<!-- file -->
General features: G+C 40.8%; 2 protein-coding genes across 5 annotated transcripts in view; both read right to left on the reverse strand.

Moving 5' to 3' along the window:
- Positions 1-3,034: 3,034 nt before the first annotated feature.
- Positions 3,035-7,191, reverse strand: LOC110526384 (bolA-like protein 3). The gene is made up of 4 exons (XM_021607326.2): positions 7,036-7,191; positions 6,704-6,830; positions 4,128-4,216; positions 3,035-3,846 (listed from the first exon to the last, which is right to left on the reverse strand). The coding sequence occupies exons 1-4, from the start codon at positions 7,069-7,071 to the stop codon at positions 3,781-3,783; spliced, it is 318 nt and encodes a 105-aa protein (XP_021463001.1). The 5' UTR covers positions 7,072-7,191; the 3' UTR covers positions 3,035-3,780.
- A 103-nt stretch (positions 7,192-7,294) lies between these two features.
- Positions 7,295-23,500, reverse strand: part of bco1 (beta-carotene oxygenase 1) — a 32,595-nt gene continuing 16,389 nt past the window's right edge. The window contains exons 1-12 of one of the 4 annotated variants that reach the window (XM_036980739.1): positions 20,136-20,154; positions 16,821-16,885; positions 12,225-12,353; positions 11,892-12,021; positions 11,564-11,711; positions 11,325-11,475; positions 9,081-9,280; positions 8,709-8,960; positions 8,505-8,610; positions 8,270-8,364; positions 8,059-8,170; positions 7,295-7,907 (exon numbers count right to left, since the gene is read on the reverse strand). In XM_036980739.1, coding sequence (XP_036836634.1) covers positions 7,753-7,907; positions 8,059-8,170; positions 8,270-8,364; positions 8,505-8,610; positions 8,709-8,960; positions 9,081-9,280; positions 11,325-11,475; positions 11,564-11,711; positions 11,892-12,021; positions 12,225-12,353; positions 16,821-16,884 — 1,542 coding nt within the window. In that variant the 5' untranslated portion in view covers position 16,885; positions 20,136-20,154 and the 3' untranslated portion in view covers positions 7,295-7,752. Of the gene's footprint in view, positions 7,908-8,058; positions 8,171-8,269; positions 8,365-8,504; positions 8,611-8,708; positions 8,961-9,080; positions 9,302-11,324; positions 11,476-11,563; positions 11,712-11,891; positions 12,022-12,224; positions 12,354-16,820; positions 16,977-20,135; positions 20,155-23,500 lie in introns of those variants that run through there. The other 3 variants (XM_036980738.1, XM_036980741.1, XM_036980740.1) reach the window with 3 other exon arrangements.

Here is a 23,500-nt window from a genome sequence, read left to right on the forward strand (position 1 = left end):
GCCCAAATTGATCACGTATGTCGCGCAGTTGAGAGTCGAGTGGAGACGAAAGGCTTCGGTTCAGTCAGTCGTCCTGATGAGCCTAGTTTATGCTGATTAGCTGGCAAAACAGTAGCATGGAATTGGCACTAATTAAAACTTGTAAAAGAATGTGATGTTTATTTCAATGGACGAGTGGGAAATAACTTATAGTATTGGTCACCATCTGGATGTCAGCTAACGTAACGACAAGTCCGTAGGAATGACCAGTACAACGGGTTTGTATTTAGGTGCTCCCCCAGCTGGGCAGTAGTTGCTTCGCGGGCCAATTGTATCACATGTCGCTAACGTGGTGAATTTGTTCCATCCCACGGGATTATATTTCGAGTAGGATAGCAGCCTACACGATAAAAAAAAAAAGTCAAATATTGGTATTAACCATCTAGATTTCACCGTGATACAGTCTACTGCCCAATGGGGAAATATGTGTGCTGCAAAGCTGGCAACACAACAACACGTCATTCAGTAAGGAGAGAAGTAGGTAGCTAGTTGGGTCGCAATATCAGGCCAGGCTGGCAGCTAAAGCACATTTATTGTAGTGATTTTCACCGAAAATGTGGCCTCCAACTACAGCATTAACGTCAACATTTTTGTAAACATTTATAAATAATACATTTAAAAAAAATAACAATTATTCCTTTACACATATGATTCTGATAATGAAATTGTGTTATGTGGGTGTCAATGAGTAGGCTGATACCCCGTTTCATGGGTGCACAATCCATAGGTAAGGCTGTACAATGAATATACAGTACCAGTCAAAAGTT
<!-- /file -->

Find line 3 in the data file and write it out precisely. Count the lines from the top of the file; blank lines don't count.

- Positions 1-3,034: 3,034 nt before the first annotated feature.